Riiight …no legal means. A modern, sovereign first-world industrialized nation, capable of shuttering many tens of billions of dollars of profitable, low emission nuclear plants, has it hands tied when it comes to coal.

If the nuclear phaseout is delayed, there will be more baseload than necessary — and thus less renewable energy than possible — on Germany’s grid.

They could sell their excess power for profit to the E.U. grid to fund renewables, reducing the use of coal and natural gas in Europe, and if they end up with more renewables than can be compensated for with peaking power inside Germany (which is inevitable), they could sell their intermittent power to the grid as well and/or import power to shore up their renewables (which they plan to do anyway).

Shutting down nukes may be a second-best solution, but it’s in service of a baseload-free, 100 percent renewable power system — a laudable goal that, in a sane world, far more countries would share.

Irrational fear and ignorance isn’t laudable. The goal of renewables is not to be base load free. It is to reduce carbon emissions. Roberts, along with a lot of other environmentalists has lost sight of this. From Monbiot:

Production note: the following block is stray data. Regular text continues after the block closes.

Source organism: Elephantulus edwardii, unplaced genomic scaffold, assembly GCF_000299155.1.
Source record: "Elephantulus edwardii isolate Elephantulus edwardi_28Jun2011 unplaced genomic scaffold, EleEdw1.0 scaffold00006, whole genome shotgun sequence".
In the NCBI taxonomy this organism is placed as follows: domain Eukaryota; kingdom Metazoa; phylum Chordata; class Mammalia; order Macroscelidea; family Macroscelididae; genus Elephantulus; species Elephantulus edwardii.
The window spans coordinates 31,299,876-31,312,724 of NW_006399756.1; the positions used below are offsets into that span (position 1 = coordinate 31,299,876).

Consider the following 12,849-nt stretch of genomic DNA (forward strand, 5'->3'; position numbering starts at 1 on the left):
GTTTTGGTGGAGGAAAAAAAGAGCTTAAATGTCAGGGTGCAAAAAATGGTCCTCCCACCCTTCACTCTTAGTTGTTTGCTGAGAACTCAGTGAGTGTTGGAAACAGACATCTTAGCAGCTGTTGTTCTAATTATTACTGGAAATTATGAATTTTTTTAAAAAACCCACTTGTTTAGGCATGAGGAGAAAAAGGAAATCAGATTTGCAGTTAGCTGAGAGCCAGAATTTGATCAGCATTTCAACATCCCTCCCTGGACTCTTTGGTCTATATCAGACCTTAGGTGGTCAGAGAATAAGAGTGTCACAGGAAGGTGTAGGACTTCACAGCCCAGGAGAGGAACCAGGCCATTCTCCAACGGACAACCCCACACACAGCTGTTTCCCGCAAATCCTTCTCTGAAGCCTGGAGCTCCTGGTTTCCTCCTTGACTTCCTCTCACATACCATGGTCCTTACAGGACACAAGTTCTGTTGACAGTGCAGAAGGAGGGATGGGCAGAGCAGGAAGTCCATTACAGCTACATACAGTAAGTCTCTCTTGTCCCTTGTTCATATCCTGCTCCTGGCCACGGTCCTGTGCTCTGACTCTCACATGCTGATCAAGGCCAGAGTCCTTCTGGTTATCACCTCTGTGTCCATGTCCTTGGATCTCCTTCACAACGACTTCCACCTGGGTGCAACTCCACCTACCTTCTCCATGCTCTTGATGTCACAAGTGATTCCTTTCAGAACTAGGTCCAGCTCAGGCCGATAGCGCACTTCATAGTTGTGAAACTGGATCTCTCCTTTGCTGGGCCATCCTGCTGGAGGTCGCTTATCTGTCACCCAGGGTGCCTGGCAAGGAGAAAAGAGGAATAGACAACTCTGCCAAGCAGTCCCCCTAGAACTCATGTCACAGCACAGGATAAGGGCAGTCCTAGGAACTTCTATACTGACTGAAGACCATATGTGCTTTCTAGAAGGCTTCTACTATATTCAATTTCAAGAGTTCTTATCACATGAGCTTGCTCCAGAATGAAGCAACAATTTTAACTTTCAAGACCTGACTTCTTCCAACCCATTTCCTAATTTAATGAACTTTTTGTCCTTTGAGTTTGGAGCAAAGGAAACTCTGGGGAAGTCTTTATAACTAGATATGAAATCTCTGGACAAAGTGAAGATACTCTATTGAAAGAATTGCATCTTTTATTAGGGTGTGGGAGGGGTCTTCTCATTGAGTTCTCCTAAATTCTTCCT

The signatories of both letters to Cameron – against and for nuclear power – want to see more investment in both energy efficiency and renewables. What divides us is the aim of this investment. Those who wrote the first letter want this investment deployed to replace nuclear generation, which is by far the greatest current source of low-carbon electricity. The signatories to the second letter (Mark Lynas, Fred Pearce, Stephen Tindale, Michael Hanlon and myself) want it used to replace fossil fuels.

It is plain that we cannot do both. Reducing carbon emissions to 10% or less of current levels in the rich nations, which is the minimum required to prevent two degrees of warming, is hard enough already. To do so while also abandoning our most reliable and widespread low-carbon technology is even harder. It’s like putting on a pair of handcuffs before stepping into the boxing ring.

To suggest phasing out nuclear power when the world is faced with a climate change crisis is utter madness. It shows that some people have lost sight of which goal is more important.

 It is not a question of nuclear or renewables or efficiency. To prevent very dangerous levels of climate change, we will need all three. This was made clear by the Committee on Climate Change, which showed that the maximum likely contribution to our electricity supply from renewables by 2030 is 45%, and the maximum likely contribution from carbon capture and storage is 15%. If nuclear power does not make up most of the remainder, the gap will be filled by fossil fuel.